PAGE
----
Managing investment risk in uncertain times

text: managing investment risk in uncertain times

This year has exposed investors to the end of a bull market and the start of a global recession, all caused by a totally unexpected global pandemic. The outlook for the global economy and investment markets remains uncertain until an effective vaccine is available.

While there is cause for optimism that one of the many vaccines will become available in the not-too-distant future, the road to financial recovery – for nations and many individuals – could be much longer.

Whether you are working towards major financial goals such as buying a home, planning to retire soon, or already retired and looking for reliable income, it’s never been more important to come to terms with uncertainty and manage investment risk.

So how can investors not only survive, but thrive, during this difficult period? Staying the course isn’t easy when you can’t see what lies ahead, but you need to strap yourself in if you want to achieve long-term financial success.

Stay the course

When markets fall sharply, as the sharemarket did earlier this year, it’s tempting to switch to cash investments. All too often, this can mean you lock in your losses at or near the bottom of the market and potentially miss out on the recovery that follows.

After hitting a record high in February, the ASX 200 fell almost 37% by mid-March as the economic impacts of COVID-19 began to sink in. Then against expectations, the market rebounded 35% over the next three months.i

Throughout that period, volatility was high with dips of a few percent one day followed by an equally sharp rise the next. But history has shown that it generally pays to ignore the noise.

There have been many studies about the impact of missing out on the best days for a market over a given period. Missing even a few of these days can have a big impact on your long-term returns.

Looking at the Australian market, a hypothetical $10,000 invested in the ASX 200 Accumulation Index (share prices plus dividends) on 30 October 2003 would have turned into $37,735 by 6 September 2020. Missing the 10 best days would have reduced returns by $15,375, while missing the 20 best days would have reduced returns by $22,930.ii

Manage investment risks

While it’s important to stay invested, that doesn’t mean you should forever sit on your hands and do nothing.

Booming markets can make investors complacent, so a market correction is often a good opportunity to stress test your investments to see if they are appropriate for risk tolerance and personal circumstances.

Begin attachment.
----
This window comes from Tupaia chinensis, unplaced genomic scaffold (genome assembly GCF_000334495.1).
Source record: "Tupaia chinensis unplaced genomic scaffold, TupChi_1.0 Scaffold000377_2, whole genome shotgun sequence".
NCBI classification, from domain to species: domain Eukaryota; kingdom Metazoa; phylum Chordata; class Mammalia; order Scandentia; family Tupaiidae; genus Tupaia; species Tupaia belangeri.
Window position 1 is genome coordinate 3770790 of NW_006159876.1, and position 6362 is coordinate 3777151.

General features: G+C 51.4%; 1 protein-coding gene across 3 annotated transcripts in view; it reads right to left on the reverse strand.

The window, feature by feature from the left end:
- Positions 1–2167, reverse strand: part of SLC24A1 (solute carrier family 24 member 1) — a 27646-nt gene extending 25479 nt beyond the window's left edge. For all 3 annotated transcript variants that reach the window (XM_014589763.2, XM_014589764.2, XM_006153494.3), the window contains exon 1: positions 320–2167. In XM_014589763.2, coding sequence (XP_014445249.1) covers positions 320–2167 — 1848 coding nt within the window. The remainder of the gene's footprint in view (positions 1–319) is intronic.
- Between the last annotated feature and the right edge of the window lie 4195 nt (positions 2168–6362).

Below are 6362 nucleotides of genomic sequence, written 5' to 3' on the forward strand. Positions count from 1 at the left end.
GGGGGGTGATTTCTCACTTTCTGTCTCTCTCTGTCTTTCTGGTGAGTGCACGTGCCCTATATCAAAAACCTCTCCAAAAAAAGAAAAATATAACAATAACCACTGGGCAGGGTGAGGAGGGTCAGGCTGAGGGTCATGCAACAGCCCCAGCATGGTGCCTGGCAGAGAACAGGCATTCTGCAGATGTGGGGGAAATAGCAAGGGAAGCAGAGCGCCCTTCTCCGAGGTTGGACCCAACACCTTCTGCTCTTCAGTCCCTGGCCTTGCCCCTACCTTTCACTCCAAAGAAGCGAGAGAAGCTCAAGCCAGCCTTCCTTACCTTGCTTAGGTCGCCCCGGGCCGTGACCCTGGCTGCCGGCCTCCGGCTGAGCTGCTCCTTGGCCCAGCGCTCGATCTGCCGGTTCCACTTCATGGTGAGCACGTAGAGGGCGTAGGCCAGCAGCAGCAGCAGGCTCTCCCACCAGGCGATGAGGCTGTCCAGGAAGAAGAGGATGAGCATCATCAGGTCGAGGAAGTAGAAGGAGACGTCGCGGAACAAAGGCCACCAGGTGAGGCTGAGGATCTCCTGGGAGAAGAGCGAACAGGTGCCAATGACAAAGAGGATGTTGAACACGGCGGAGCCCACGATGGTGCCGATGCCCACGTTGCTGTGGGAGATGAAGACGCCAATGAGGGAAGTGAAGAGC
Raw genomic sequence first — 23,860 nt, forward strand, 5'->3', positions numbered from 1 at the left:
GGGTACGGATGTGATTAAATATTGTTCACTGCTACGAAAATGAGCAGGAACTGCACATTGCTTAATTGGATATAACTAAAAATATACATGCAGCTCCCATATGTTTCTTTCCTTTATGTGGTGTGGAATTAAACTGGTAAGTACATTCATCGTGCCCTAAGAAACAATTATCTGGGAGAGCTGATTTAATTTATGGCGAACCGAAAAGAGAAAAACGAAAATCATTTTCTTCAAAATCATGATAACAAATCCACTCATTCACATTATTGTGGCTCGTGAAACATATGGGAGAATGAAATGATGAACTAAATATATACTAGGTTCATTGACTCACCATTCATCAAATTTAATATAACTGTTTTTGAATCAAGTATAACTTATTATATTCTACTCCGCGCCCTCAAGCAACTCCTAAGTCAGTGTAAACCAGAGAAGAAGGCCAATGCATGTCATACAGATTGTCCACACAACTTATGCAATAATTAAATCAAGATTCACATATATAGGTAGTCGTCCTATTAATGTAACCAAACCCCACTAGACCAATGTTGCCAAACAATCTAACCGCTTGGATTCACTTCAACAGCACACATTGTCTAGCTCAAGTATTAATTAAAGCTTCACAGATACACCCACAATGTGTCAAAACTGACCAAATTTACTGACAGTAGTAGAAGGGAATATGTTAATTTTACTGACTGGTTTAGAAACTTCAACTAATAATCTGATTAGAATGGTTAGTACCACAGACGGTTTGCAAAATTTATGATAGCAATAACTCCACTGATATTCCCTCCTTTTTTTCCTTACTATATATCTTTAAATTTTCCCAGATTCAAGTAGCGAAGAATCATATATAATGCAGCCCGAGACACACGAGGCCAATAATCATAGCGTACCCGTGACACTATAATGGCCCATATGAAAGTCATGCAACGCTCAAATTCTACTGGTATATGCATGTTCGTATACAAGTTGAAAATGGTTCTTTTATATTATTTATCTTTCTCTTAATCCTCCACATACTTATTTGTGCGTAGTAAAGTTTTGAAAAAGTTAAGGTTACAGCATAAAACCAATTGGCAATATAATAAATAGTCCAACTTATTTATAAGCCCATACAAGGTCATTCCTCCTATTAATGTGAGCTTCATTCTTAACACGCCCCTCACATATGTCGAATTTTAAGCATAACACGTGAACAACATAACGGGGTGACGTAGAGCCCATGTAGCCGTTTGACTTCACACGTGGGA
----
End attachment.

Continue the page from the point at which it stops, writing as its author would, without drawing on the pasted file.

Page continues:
For example, if you’re in your super fund’s growth option but this year’s roller-coaster markets have kept you awake at night, then perhaps a more conservation option would be more appropriate.

Or if your portfolio has become unbalanced after all the market upheaval, with too much reliance on one asset class or market sector, then you might think about rebalancing your portfolio to plug any gaps.

Investors who are nearing retirement or recently retired may have a greater focus on preserving capital, to provide more certainty that their money won’t run out.

The importance of diversification

Even retirees need to balance their need for capital preservation with capital growth, which is another way of saying they still need to diversify their investments.

By diversifying across and within asset classes, you have the best chance of riding out a big fall in any one asset class. With interest rates close to zero and likely to stay low for some time, investments such as bonds and cash that traditionally provide capital protection with regular income will be hard-pressed to keep pace with inflation.

By including some growth assets such as shares and property in your portfolio, your savings will continue to grow over the long term even as you draw down income to cover your living expenses. Shares and property also provide income in the form of dividends and rent, which retirees can use to diversify their sources of income.

Whatever your age and stage of life, avoiding knee jerk reactions, managing risk and diversification can help you navigate these uncertain times. If you would like to discuss your investment strategy with a financial adviser, please get in touch on 03 5120 1400.

https://www.asx.com.au/prices/charting/index.html
ii https://www.fidelity.com.au/learning-hub/markets/timing-the-market/

Material contained in this publication is a summary only and is based on information believed to be reliable and received from sources within the market. It is not the intention of RGM Financial Planners Pty Ltd ABN 36 419 582 Australian Financial Services Licence Number 229471, RGM Accountants & Advisors Pty Ltd ABN 69 528 723 510 or RGM Finance Brokers Pty Ltd ABN 81 330 778 236 (RGM) that this publication be used as the primary source of readers’ information but as an adjunct to their own resources and training. No representation is given, warranty made or responsibility taken as to the accuracy, timeliness or completeness of any information or recommendation contained in this publication and RGM and its related bodies corporate will not be liable to the reader in contract or tort (including for negligence) or otherwise for any loss or damage arising as a result of the reader relying on any such information or recommendation (except in so far as any statutory liability cannot be excluded).